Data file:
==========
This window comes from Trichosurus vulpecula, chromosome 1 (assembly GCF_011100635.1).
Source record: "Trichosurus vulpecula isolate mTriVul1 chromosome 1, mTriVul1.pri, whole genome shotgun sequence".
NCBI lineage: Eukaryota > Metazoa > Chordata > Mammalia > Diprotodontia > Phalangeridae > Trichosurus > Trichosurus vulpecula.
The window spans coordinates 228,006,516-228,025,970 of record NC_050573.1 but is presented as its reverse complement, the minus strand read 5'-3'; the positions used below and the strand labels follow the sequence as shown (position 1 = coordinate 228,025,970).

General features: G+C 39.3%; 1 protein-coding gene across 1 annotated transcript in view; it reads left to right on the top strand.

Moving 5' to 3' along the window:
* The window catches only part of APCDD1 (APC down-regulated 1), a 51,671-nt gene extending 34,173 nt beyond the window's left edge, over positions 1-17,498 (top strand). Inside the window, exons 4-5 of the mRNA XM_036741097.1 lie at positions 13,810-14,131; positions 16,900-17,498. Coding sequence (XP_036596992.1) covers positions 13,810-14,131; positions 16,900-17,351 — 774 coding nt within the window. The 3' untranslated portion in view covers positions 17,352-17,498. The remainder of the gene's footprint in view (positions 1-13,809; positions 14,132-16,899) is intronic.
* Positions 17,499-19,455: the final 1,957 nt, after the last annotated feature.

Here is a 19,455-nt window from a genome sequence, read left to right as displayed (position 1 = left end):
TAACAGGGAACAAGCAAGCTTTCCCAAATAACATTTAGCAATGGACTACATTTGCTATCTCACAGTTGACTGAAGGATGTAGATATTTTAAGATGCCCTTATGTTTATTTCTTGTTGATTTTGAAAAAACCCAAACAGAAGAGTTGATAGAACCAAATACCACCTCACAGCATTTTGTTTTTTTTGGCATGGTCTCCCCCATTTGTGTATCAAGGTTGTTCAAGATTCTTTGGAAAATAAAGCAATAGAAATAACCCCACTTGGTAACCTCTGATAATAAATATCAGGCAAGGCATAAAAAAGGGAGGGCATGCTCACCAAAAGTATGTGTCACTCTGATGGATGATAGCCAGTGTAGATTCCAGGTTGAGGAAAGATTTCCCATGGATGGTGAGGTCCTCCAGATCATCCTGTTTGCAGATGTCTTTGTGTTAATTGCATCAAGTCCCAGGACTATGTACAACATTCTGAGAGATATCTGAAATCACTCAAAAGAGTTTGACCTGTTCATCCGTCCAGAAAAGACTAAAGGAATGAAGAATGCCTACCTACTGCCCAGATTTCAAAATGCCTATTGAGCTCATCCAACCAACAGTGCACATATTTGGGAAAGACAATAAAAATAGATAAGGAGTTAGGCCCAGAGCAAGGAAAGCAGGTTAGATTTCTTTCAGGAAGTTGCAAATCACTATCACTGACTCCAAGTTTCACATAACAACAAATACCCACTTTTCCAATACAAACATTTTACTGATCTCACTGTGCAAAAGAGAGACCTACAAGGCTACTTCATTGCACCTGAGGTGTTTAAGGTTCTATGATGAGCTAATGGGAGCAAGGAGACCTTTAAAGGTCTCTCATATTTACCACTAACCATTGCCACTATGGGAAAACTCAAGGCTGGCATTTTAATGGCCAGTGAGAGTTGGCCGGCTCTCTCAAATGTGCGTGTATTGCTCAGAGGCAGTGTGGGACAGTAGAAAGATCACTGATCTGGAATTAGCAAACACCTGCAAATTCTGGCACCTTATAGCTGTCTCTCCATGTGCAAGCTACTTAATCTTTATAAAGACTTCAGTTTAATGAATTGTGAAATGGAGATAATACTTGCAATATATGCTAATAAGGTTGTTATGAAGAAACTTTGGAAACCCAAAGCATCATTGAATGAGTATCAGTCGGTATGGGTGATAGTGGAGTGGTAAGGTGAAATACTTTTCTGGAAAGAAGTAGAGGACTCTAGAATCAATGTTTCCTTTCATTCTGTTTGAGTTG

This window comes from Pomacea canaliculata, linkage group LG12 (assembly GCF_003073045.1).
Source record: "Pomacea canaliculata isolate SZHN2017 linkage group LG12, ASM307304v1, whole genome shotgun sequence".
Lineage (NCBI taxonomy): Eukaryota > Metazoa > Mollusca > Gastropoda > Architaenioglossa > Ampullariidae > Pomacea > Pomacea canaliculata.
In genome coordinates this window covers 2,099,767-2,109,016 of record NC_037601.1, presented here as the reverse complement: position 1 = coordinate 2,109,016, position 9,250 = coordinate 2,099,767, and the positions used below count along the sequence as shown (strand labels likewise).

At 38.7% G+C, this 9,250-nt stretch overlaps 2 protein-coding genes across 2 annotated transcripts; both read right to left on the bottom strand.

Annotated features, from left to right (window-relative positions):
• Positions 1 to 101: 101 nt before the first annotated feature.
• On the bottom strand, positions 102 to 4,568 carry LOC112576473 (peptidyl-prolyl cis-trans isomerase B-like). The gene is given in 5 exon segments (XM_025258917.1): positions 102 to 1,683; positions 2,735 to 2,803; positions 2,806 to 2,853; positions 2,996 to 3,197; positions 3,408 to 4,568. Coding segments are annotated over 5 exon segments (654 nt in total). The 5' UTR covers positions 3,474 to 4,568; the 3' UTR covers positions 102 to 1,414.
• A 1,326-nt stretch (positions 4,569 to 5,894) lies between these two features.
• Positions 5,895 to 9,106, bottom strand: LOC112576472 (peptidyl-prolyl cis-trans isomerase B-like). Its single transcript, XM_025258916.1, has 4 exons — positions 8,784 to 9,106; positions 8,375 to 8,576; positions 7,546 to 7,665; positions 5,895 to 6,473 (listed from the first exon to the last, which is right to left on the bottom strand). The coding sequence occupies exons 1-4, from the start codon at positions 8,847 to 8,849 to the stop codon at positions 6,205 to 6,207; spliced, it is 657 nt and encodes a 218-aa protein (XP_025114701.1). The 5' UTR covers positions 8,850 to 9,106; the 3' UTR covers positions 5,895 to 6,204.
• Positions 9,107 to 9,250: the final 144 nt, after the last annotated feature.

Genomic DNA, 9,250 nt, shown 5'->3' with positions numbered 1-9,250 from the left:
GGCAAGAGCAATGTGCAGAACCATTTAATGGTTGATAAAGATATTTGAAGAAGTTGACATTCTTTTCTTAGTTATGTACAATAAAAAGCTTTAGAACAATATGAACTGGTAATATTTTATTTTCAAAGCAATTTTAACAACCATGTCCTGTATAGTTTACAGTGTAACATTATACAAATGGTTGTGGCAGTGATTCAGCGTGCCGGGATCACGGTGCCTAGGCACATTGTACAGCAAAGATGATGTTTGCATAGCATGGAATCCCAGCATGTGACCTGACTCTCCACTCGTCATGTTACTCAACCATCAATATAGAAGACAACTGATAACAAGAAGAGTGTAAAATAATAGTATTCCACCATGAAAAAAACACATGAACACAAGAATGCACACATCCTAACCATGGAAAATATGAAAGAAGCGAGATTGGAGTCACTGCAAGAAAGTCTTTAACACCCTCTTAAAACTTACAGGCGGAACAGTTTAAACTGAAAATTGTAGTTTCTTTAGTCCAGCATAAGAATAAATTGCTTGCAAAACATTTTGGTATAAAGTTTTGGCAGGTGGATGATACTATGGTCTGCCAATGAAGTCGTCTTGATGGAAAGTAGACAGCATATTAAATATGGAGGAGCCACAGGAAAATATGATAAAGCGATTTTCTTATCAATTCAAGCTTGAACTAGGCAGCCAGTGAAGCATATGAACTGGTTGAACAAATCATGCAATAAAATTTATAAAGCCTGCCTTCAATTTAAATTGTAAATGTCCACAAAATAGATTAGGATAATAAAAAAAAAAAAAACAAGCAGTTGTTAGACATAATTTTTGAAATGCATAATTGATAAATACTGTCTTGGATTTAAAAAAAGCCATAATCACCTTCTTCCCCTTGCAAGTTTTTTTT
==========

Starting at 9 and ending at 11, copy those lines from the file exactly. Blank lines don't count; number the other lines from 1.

Here is a 19,455-nt window from a genome sequence, read left to right as displayed (position 1 = left end):
TAACAGGGAACAAGCAAGCTTTCCCAAATAACATTTAGCAATGGACTACATTTGCTATCTCACAGTTGACTGAAGGATGTAGATATTTTAAGATGCCCTTATGTTTATTTCTTGTTGATTTTGAAAAAACCCAAACAGAAGAGTTGATAGAACCAAATACCACCTCACAGCATTTTGTTTTTTTTGGCATGGTCTCCCCCATTTGTGTATCAAGGTTGTTCAAGATTCTTTGGAAAATAAAGCAATAGAAATAACCCCACTTGGTAACCTCTGATAATAAATATCAGGCAAGGCATAAAAAAGGGAGGGCATGCTCACCAAAAGTATGTGTCACTCTGATGGATGATAGCCAGTGTAGATTCCAGGTTGAGGAAAGATTTCCCATGGATGGTGAGGTCCTCCAGATCATCCTGTTTGCAGATGTCTTTGTGTTAATTGCATCAAGTCCCAGGACTATGTACAACATTCTGAGAGATATCTGAAATCACTCAAAAGAGTTTGACCTGTTCATCCGTCCAGAAAAGACTAAAGGAATGAAGAATGCCTACCTACTGCCCAGATTTCAAAATGCCTATTGAGCTCATCCAACCAACAGTGCACATATTTGGGAAAGACAATAAAAATAGATAAGGAGTTAGGCCCAGAGCAAGGAAAGCAGGTTAGATTTCTTTCAGGAAGTTGCAAATCACTATCACTGACTCCAAGTTTCACATAACAACAAATACCCACTTTTCCAATACAAACATTTTACTGATCTCACTGTGCAAAAGAGAGACCTACAAGGCTACTTCATTGCACCTGAGGTGTTTAAGGTTCTATGATGAGCTAATGGGAGCAAGGAGACCTTTAAAGGTCTCTCATATTTACCACTAACCATTGCCACTATGGGAAAACTCAAGGCTGGCATTTTAATGGCCAGTGAGAGTTGGCCGGCTCTCTCAAATGTGCGTGTATTGCTCAGAGGCAGTGTGGGACAGTAGAAAGATCACTGATCTGGAATTAGCAAACACCTGCAAATTCTGGCACCTTATAGCTGTCTCTCCATGTGCAAGCTACTTAATCTTTATAAAGACTTCAGTTTAATGAATTGTGAAATGGAGATAATACTTGCAATATATGCTAATAAGGTTGTTATGAAGAAACTTTGGAAACCCAAAGCATCATTGAATGAGTATCAGTCGGTATGGGTGATAGTGGAGTGGTAAGGTGAAATACTTTTCTGGAAAGAAGTAGAGGACTCTAGAATCAATGTTTCCTTTCATTCTGTTTGAGTTG

This window comes from Pomacea canaliculata, linkage group LG12 (assembly GCF_003073045.1).